When a Negative Body-Image Blocks Sexual Pleasure

sexual pleasure

Sex brings our bodies onto the center stage of our own awareness and the awareness of our spouse/partner. For this reason, our relationship to our body (how we feel and think about our body in general, as well as how we think and feel about particular aspects of our body) is highly relevant to whether we experience sexual pleasure or whether sex is something that is, at best, tolerated for the benefit of a loved one.

Many of the individuals and couples I’ve worked with have a love-hate relationship with their body. It isn’t hard to fathom why this might be the case: Throughout our lives we’ve been inundated with images of what beauty and sexiness is supposed to look like, even if the masses don’t live up to these manufactured versions of physical or sexual attractiveness. From an early age these messages set up residence in our psyches where they exert an enormous influence on our self-esteem and body-image. Rarely do we challenge the veracity of the beauty/sexy prototypes force-fed to us. Instead, they take hold of us and become the unreachable, internalized ideals that taunt and mock us.

“I remember as a kid seeing these beautiful women in my mother’s magazines and on television. I would watch my parents’ faces as they looked at these thin, gorgeous men and women, and I realized that beauty equaled power. I always wanted to be like them, but my genetic makeup had its own agenda. It took me many years to accept that my short and chunky stature wasn’t going to change, no matter how many hours I spent at the gym…” ~ Marie, age 37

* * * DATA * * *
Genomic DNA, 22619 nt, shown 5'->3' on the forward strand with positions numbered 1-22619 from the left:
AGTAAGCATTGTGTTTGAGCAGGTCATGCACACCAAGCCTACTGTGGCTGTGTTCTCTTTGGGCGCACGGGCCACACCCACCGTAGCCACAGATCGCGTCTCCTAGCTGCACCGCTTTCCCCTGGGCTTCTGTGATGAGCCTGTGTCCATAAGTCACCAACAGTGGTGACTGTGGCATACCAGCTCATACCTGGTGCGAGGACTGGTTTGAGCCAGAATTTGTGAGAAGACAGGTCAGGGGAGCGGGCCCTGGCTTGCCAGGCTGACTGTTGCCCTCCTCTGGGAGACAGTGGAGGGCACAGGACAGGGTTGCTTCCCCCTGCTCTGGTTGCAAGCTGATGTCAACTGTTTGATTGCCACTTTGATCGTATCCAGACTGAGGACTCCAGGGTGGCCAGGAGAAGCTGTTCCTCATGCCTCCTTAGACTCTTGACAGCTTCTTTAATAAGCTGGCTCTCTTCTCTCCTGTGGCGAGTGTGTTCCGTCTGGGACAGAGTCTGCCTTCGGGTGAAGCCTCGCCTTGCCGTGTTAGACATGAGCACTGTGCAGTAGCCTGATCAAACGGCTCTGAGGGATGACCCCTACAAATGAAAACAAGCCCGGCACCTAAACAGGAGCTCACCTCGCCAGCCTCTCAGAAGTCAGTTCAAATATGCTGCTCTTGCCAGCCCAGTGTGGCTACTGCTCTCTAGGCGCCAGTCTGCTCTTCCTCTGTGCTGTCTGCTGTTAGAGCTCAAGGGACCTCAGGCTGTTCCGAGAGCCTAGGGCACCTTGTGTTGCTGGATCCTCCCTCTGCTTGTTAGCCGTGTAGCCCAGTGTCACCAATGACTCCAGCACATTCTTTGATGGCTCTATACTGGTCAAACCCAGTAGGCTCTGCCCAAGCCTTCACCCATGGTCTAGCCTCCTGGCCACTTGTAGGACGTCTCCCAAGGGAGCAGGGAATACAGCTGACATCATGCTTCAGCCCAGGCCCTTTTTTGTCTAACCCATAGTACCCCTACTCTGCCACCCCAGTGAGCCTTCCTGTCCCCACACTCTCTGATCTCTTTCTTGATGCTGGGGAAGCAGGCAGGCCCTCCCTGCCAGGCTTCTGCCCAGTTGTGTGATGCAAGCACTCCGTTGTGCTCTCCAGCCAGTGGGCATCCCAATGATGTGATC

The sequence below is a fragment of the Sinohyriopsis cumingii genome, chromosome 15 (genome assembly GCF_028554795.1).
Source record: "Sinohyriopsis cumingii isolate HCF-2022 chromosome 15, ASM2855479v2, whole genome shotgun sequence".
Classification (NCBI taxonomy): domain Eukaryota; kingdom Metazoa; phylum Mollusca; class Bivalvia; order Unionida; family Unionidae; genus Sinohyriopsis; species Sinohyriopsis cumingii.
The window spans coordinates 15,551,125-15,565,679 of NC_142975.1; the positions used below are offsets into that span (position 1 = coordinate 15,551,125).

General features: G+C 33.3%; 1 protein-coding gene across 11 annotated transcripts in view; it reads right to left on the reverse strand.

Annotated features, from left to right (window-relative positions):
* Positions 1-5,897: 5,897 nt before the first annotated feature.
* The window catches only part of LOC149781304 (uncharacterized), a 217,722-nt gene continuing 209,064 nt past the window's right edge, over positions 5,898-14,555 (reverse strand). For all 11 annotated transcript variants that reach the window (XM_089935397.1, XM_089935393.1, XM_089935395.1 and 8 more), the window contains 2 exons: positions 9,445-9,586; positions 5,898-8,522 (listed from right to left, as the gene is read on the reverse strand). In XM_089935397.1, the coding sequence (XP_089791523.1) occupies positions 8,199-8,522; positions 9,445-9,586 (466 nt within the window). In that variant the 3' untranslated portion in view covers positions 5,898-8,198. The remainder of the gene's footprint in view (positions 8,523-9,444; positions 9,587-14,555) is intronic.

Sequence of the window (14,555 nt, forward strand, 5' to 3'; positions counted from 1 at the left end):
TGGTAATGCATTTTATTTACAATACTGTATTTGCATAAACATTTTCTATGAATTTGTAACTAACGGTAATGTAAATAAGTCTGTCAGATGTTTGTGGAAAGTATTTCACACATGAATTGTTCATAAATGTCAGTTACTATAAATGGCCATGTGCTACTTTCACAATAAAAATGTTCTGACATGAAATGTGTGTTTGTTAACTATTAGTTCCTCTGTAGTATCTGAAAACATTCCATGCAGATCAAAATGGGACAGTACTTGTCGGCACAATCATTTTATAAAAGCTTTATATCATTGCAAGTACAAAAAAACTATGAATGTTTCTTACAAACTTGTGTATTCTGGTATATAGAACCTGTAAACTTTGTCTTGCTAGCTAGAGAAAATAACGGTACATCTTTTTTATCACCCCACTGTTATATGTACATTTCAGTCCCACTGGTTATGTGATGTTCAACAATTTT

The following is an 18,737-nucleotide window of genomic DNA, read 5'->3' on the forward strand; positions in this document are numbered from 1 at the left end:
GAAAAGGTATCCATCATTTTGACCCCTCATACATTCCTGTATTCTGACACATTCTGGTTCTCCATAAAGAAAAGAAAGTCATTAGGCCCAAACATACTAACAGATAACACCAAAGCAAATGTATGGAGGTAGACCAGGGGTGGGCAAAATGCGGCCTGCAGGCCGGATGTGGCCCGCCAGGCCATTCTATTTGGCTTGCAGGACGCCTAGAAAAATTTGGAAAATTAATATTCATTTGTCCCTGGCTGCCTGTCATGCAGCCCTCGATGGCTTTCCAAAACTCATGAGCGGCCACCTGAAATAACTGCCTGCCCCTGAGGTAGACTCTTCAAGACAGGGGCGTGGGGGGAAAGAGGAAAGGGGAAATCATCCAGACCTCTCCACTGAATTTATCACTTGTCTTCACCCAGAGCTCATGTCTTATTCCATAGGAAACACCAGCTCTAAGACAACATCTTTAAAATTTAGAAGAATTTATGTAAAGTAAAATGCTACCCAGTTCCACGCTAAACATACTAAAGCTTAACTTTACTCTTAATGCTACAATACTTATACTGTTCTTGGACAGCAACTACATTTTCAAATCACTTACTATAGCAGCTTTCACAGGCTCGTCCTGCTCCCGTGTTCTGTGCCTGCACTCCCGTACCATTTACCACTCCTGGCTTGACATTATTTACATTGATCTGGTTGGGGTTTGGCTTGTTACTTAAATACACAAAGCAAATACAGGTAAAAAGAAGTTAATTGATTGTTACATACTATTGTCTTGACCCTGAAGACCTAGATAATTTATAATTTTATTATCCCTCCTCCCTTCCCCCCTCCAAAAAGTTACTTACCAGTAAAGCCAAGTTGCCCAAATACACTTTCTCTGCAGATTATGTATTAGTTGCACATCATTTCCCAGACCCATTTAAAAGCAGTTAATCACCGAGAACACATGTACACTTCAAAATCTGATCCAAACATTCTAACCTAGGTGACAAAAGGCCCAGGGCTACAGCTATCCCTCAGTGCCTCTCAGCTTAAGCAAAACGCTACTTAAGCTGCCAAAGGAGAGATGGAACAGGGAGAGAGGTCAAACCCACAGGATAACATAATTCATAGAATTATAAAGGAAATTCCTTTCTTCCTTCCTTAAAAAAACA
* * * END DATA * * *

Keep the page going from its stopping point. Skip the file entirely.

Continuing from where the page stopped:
“To this day I have to have sex with the lights off. My wife never did anything to make me feel this way; in fact, she’s always been encouraging and supportive of my struggles with body image. She says she loves my body, but I guess her love hasn’t undone my disdain for how I look.” ~ Randy, age 32

The above quotes aren’t the feelings of a subset of individuals who’ve been abused or traumatized as children and subsequently struggle with body image issues as a result. While childhood physical and sexual abuse can obviously lead to complex, negative reactions about one’s body and sexuality, the focus here is on the societal messages we’re all inundated with throughout our lives—messages that set into motion a wide range of self-image conflicts that can negatively impact sexual intimacy and sexual pleasure.

Blocks to Sexual Pleasure: Be Aware of the Comparison Trap

So much unnecessary suffering occurs when we compare ourselves to others. It’s always a slippery slope when our self-esteem is contingent upon feelings of superiority whenever we compare ourselves to someone else. Why is this so problematic? One reason is that there will always be someone who is taller, thinner, more fit, stronger, richer, more engaging, funnier, etc. So sooner or later, your feelings of superiority will hit a wall and you’ll be left feeling inferior.

And getting a boost in the self-esteem department because you perceive yourself as somehow better than or outdoing another person is a hollow victory, like chasing your own tail. When this dynamic is at work, you’ll always have to be vigilant of how others are doing, a continual monitoring of another person’s successes or failures in order to qualify yourself as legitimate. Talk about giving your power away to another person!